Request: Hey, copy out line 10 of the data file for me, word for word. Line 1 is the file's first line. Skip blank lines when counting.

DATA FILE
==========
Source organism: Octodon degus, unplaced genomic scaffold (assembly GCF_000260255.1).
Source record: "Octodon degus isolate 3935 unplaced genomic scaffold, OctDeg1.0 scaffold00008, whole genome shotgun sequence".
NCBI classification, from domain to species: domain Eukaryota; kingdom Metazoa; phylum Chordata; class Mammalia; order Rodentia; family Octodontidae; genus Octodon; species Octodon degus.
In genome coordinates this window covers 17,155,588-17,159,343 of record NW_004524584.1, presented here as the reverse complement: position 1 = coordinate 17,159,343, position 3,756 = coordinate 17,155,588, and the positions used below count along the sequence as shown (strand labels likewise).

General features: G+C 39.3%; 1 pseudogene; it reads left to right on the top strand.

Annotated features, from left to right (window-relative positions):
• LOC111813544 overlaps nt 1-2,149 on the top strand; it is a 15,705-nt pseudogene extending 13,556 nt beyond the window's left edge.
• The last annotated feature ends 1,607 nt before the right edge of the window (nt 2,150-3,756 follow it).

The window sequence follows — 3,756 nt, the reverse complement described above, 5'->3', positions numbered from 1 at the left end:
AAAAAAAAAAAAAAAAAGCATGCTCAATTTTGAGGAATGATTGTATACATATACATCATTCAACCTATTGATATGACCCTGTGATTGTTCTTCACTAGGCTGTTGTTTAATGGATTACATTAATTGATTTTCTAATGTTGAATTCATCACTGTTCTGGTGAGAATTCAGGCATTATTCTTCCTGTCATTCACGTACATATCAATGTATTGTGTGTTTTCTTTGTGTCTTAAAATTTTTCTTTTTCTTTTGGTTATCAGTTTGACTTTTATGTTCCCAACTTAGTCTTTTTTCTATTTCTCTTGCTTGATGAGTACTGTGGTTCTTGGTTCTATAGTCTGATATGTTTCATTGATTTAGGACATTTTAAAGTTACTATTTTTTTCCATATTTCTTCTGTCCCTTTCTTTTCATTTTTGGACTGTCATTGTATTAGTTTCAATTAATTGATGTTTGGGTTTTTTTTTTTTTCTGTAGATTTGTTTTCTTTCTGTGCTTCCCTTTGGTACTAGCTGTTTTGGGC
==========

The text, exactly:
AAAAAAAAAAAAAAAAAGCATGCTCAATTTTGAGGAATGATTGTATACATATACATCATTCAACCTATTGATATGACCCTGTGATTGTTCTTCACTAGGCTGTTGTTTAATGGATTACATTAATTGATTTTCTAATGTTGAATTCATCACTGTTCTGGTGAGAATTCAGGCATTATTCTTCCTGTCATTCACGTACATATCAATGTATTGTGTGTTTTCTTTGTGTCTTAAAATTTTTCTTTTTCTTTTGGTTATCAGTTTGACTTTTATGTTCCCAACTTAGTCTTTTTTCTATTTCTCTTGCTTGATGAGTACTGTGGTTCTTGGTTCTATAGTCTGATATGTTTCATTGATTTAGGACATTTTAAAGTTACTATTTTTTTCCATATTTCTTCTGTCCCTTTCTTTTCATTTTTGGACTGTCATTGTATTAGTTTCAATTAATTGATGTTTGGGTTTTTTTTTTTTTCTGTAGATTTGTTTTCTTTCTGTGCTTCCCTTTGGTACTAGCTGTTTTGGGC